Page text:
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Old 19-12-2011, 02:51   #20
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Re: Liveaboard anchoring.......

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Originally Posted by noelex 77 View Post
.......I then snorkel or use the Bathiscope to check the set of the anchor. I usually look at other boat anchors as well, especially boats upwind.
How important / useful is a Bathiscope?
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Old 19-12-2011, 05:01   #21
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Re: Liveaboard anchoring.......

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Originally Posted by kjames View Post
How important / useful is a Bathiscope?
I usually just snorkel. I go for a swim a couple of times a day anyway, but it starts to get too cold for me to swim for pleasure from November. My wife will swim till mid December so she gets to check the anchor then.
Bathiscopes are cheap, but are reasonably large even when collapsed down so they have to justify their place, but it is reassuring to see the set of the anchor, particularly other boats in front of you if bad weather is forecast. They have other uses such as a snagged anchor , finding something lost overboard etc

The water does have to be clear enough, but visibility in a lot of the popular cruising grounds around the world is good. An alternative is to use a face mask and hang over the side of dingy, but you still get you head wet.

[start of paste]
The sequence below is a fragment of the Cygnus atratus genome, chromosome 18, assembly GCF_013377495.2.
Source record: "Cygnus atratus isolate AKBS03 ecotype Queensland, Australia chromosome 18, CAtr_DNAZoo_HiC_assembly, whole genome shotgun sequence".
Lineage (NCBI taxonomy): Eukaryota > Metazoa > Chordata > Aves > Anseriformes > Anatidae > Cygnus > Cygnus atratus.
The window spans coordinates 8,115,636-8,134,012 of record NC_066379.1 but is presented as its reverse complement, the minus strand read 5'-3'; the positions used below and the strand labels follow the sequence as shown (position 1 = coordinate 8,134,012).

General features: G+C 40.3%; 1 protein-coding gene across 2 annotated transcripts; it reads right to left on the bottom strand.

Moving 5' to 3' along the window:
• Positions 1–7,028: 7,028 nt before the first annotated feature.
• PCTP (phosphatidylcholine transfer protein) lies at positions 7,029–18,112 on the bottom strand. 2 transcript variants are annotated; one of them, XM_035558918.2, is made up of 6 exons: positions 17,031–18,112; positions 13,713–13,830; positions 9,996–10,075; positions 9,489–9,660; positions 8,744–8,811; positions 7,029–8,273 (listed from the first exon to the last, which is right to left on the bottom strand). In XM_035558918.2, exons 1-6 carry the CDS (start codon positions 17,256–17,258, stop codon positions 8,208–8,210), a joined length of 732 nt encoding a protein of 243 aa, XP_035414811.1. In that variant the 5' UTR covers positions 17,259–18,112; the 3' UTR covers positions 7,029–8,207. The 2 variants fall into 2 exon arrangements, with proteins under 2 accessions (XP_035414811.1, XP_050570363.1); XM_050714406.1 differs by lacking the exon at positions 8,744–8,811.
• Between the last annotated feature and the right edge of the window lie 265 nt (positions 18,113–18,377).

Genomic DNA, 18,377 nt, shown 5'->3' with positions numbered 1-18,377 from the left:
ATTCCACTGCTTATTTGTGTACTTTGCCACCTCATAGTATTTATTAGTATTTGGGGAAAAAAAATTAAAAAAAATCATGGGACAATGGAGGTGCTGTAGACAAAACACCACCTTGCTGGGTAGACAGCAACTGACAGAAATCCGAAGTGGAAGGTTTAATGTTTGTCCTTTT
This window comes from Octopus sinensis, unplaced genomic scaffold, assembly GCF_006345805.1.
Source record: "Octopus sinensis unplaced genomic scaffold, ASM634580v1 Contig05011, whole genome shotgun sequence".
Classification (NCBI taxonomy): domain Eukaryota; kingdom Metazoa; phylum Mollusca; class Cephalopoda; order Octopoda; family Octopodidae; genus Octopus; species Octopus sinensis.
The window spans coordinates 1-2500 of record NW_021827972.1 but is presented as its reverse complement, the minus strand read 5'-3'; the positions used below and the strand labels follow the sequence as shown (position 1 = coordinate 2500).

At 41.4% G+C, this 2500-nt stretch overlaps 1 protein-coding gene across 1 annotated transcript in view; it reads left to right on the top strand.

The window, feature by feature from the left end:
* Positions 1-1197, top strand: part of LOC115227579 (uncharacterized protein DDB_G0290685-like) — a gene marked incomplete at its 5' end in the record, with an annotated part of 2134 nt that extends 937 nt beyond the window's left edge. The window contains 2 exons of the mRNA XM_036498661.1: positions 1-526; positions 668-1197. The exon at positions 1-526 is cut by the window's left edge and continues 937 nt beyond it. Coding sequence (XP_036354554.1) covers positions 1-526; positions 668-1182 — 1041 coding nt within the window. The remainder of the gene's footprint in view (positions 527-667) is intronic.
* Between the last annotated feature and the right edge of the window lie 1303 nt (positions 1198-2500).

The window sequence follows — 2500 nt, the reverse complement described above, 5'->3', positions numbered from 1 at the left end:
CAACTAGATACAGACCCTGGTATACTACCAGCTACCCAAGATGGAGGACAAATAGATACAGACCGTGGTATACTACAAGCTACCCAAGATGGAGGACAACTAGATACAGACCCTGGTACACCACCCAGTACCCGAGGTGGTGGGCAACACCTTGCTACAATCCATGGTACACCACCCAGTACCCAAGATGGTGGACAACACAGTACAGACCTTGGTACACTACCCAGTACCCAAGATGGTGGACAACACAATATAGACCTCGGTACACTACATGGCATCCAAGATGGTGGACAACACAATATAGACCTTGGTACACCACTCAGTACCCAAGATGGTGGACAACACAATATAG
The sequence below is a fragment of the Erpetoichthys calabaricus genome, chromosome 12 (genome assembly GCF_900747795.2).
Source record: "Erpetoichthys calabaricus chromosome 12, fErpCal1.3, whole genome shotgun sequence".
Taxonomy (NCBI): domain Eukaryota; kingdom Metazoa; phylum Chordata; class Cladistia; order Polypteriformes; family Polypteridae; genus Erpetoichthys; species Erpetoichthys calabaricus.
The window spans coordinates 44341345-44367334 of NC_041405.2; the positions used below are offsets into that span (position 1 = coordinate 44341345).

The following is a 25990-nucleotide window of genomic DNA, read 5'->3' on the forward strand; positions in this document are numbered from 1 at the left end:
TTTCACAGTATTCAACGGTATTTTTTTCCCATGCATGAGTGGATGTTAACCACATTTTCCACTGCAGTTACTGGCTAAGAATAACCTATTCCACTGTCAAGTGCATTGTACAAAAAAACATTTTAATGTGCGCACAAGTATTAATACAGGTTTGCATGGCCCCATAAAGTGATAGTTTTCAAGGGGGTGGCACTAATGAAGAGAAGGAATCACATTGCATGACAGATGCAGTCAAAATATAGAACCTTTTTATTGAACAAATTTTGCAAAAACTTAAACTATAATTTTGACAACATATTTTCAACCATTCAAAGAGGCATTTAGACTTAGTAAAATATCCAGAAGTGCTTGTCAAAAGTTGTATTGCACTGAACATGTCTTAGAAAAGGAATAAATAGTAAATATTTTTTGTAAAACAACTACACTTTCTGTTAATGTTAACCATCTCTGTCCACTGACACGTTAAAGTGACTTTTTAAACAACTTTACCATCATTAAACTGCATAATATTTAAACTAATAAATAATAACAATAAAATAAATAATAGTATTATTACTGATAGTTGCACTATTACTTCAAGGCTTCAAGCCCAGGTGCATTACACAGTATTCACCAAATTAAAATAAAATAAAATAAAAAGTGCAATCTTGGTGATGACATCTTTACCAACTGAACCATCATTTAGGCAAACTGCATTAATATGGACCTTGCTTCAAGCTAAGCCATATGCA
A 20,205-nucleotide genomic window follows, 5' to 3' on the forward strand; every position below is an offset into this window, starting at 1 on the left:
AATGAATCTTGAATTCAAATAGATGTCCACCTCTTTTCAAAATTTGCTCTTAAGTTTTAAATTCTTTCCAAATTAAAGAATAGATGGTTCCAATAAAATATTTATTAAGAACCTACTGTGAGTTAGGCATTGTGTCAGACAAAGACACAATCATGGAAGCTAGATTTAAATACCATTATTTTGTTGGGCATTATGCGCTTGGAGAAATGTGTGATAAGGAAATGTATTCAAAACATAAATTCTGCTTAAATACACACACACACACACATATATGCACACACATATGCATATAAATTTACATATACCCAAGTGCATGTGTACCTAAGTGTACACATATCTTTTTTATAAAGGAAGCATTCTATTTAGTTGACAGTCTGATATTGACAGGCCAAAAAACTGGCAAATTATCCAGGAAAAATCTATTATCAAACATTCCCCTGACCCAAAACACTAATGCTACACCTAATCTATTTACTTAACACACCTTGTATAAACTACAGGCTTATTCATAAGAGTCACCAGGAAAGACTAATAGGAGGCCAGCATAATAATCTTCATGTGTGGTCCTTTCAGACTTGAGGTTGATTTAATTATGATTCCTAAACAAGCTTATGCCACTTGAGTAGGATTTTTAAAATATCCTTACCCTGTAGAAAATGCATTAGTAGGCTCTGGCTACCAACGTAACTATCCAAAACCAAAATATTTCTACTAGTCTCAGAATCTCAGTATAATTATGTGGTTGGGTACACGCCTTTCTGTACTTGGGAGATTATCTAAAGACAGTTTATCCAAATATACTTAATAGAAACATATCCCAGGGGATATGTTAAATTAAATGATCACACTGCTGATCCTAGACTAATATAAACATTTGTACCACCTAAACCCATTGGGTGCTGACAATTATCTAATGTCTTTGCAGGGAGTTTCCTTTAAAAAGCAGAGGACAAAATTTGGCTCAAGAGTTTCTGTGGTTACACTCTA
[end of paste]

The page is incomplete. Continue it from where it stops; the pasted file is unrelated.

If storage is an issue you can make a small bathiscope from some pvc pipe and scrap perspex, the field of view is limited, but it would be useful for emergencies. The local fishermen here make Bathiscopes, for finding octopus, from SS beer barrels with the bottom cut out.
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Old 02-01-2012, 12:49   #22
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Re: Liveaboard anchoring.......

I find the GPS alarm too mild to alert me when I'm sleeping in my berth. A battery powered "baby monitor" placed next to the alarm can be useful; however, nothing beats the "low-tech" anchor drag alarm that I used back in the 70's before GPS. Just drop a dinghy mushroom anchor over the bow on a light rode that is led through the deck vent with the bitter end tied to a saucepan lying on the floor. When the pan hits the headliner,- you're dragging!
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Old 02-01-2012, 12:55   #23
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Re: Liveaboard anchoring.......

if we ever drag,my hard dinghy that i leave of the stern whacking into the back of the boat is the best alarn,the rib we lift
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Old 02-01-2012, 13:10   #24
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Re: Liveaboard anchoring.......

Quote:
Originally Posted by s/v Jedi View Post
Okay... who reading this started the engine to move right over the anchor just to set the anchor alarm? I can't believe anyone remembering to set the anchor alarm while dropping anchor....

cheers,
Nick.
Uhm, ok. Maybe we are weird, but we set our alarm as we drop anchor. It is part of our regular routine.
We use headsets, Al on the anchor, me on the helm, and when he says he's happy with the spot, I say "ready to mark", and read out the speed until it drops to 0.0knts. I say "0.0,' he says "dropping now" I say "marked" (and set a mark on the chartplotter to use as the anchor mark) and we do what we do to set it in good.